Alone, but not lonely: The rejuvenating benefits of solitude
Thursday, June 06, 2019
While loneliness is an epidemic in this country with half of Americans admitting they feel lonely, being alone isn’t all bad. In fact, it’s good.
I’m not talking about extreme isolation here, which can severely impact mental and physical health. Instead, I’m talking about good, old-fashioned quiet time.
You know, that feeling of space to breathe, to think and to daydream — letting our thoughts drift by without having to do anything with them.
However, with smartphones, smartwatches, tablets, computers, and most recently AI, are we ever really alone? A new field of study called interruption science, which studies how interruptions affect human performance, found that, on average, we are interrupted every 11 minutes and that it takes almost 25 minutes to recover from a phone call.
Now, more than any other time in history, has solitude become such a rare and valuable experience. To be truly alone, we must also be unplugged. No ringing, pings or notifications flashing. We must withdraw, however briefly, from all external contact.
It comes as no surprise then that being alone has a multitude of benefits. Here are just a few:
Spending time alone opens up the floodgates of inspiration and creative ideas. Have you ever noticed when you’re in the shower, driving in your car or cleaning your house that the ideas pour forth unimpeded? The reason for this is that you’re alone without distractions, making you more receptive to ideas that appear.
According to Susan Cain, author of the book, “Quiet: The Power of Introverts in a World That Can’t Stop Talking,” “humans are such porous, social beings that when we surround ourselves with others, we automatically take in their opinions and aesthetics. To truly chart our own path or vision, we have to be willing to sequester ourselves, at least for some period of time.”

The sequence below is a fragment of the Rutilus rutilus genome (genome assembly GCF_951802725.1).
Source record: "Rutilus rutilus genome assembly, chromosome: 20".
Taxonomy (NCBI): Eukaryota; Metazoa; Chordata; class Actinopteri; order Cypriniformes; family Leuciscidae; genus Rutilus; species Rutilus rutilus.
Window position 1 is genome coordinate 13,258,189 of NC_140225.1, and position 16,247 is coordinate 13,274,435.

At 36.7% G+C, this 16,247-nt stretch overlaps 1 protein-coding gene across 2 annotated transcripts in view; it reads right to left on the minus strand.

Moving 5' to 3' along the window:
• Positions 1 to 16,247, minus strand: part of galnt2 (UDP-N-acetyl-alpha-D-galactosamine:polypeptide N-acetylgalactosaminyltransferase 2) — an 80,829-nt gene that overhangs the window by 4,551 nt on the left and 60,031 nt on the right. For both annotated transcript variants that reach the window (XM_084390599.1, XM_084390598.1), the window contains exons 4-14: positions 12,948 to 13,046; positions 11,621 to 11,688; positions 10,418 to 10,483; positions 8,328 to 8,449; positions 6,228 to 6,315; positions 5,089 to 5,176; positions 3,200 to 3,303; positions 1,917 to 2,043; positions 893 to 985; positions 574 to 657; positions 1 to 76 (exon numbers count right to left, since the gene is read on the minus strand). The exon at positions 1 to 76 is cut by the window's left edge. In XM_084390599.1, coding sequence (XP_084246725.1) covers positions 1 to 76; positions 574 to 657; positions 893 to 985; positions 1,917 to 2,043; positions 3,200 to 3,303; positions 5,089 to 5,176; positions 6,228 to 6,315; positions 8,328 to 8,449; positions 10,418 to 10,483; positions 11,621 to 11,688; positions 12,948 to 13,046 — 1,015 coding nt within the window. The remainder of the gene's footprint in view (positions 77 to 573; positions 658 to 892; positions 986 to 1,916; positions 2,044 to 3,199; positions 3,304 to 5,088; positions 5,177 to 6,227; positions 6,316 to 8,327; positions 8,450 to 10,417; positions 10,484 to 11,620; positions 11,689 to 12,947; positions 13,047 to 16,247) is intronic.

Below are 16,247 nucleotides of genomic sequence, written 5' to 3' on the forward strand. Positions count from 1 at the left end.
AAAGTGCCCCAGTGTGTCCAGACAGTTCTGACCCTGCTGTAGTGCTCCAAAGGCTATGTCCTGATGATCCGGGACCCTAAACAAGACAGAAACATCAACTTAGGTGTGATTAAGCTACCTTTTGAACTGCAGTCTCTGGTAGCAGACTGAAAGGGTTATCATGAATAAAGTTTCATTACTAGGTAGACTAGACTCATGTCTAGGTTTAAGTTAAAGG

It’s impossible to get to know yourself, your values and your passions unless you spend time alone. Too much time with other people and external stimuli can leave you feeling lost, ungrounded and without a clear direction.
Withdrawing for a bit and spending time reflecting, journaling and following the beat of your own drummer can lead to greater clarity and satisfaction. It can also help you “sharpen your saw.”
One of the seven habits listed in his book, “The Seven Habits of Highly Effective People,” Stephen Covey writes, “Sharpen the Saw means preserving and enhancing the greatest asset you have — you. It means having a balanced program for self-renewal in the four areas of your life: physical, social/emotional, mental, and spiritual.”
Reboots Your Brain
Spending time alone also helps your brain. In the book, “The 20-Minute Break” by Ernest Rossi, Ph.D., he writes about what he calls the Ultradian Healing Response. This is based on our body’s ultradian rhythm, which essentially is the body’s natural waking rest-activity cycle (roughly 90 minutes of activity followed by 20 minutes of rest).
Essentially, the brain cannot perform well after 90 minutes without a break. Pushing through actually makes you much less productive and drains your energy. Taking a 20-minute timeout after each 90 minutes of activity can not only refresh you, but also allows you to come back to what you were doing with greater clarity and attention.
Additional benefits of solitude include increased empathy, greater self-confidence, improved health and well-being, etc.
That all sounds good, but what if your life is so full of work, family and other commitments, you cannot see how you can carve out the time? What if being alone feels so awkward and uncomfortable, that you go out of your way to avoid it?
Not to worry. You can start with small increments of alone time. Five minutes a day might be a good place to start.
We can all find five minutes to take a time out at least once every day. See it as a practice. A new form of exercise. A plan to get to know yourself better.
Set a timer and once that timer goes off you can go back to what you were doing. If, however, you’re enjoying yourself, extend your time by another five minutes. See how it goes. Before long you may find yourself looking forward to these mini-retreats and start to seek out longer stretches of time to relax, refresh and reconnect with yourself.
I’ll leave you with these words from Ralph Waldo Emerson: “Guard well your spare moments. They are like uncut diamonds. Discard them and their value will never be known. Improve them and they will become the brightest gems in a useful life.”
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